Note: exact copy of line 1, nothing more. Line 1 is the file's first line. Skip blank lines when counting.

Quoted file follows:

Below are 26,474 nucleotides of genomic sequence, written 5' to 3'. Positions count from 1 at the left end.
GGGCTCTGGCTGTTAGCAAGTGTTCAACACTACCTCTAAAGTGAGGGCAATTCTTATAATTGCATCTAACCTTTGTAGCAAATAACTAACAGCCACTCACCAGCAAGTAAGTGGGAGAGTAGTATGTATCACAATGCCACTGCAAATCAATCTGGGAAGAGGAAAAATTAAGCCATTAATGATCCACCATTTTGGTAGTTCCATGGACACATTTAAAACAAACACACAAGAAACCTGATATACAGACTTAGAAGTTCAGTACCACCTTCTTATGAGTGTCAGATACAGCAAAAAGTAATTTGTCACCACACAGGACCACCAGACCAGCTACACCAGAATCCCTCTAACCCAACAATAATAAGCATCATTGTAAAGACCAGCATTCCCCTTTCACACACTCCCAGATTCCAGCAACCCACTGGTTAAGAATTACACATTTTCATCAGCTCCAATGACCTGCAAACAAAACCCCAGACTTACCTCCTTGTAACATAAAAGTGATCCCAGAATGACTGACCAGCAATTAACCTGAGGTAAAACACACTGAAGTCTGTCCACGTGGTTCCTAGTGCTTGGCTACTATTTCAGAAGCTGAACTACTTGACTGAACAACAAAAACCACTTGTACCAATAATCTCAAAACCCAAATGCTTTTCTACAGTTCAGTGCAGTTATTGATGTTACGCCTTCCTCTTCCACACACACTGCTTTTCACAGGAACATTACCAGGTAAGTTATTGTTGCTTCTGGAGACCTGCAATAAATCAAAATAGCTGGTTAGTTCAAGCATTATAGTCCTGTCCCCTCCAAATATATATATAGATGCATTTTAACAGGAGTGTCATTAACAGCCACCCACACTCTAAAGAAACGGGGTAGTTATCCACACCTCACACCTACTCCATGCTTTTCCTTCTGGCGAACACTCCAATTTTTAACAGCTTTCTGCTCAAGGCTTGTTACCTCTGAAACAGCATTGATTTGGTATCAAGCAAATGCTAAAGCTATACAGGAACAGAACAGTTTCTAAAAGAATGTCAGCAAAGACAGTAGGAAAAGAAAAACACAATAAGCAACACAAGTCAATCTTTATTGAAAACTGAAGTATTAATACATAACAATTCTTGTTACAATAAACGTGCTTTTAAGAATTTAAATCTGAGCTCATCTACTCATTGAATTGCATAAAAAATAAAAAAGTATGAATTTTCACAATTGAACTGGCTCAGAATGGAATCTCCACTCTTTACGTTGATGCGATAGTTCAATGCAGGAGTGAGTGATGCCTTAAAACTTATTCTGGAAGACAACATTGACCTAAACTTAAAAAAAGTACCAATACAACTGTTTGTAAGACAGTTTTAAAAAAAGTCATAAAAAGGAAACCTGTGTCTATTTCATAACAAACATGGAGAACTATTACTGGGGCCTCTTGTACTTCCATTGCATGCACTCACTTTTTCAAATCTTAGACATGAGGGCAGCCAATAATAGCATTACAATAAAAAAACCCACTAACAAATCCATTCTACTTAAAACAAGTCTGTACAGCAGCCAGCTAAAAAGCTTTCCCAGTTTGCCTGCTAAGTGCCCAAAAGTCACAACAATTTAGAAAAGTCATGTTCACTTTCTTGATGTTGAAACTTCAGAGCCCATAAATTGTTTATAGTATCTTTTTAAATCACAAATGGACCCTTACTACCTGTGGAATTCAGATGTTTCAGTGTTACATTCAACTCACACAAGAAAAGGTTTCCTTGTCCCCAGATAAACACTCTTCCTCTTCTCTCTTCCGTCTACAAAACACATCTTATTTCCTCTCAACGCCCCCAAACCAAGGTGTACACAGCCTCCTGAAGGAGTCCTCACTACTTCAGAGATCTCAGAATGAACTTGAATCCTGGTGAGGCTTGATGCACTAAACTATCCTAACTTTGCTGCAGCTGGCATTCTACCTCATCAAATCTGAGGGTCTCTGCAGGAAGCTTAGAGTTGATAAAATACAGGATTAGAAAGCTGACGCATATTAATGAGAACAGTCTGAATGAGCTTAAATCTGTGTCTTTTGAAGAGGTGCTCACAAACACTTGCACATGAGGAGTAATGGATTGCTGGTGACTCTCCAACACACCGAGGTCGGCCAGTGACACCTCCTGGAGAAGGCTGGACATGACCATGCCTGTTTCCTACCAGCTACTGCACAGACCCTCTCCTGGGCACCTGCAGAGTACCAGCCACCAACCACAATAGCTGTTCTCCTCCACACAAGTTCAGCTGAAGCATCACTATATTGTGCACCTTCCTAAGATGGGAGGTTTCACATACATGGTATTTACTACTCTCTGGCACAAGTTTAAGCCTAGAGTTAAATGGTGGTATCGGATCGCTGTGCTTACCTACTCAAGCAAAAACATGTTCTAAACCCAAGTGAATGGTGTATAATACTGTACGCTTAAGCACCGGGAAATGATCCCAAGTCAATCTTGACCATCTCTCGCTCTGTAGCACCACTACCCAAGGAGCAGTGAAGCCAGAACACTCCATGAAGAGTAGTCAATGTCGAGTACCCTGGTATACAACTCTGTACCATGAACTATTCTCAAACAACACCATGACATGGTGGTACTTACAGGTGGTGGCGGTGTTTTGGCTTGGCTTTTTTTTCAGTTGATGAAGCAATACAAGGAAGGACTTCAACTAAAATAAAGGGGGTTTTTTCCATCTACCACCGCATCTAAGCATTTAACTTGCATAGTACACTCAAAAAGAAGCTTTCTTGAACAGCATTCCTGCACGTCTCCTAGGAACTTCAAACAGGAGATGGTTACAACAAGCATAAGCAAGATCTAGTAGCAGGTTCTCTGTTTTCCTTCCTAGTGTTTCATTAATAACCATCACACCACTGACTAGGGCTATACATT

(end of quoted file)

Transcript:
Below are 26,474 nucleotides of genomic sequence, written 5' to 3'. Positions count from 1 at the left end.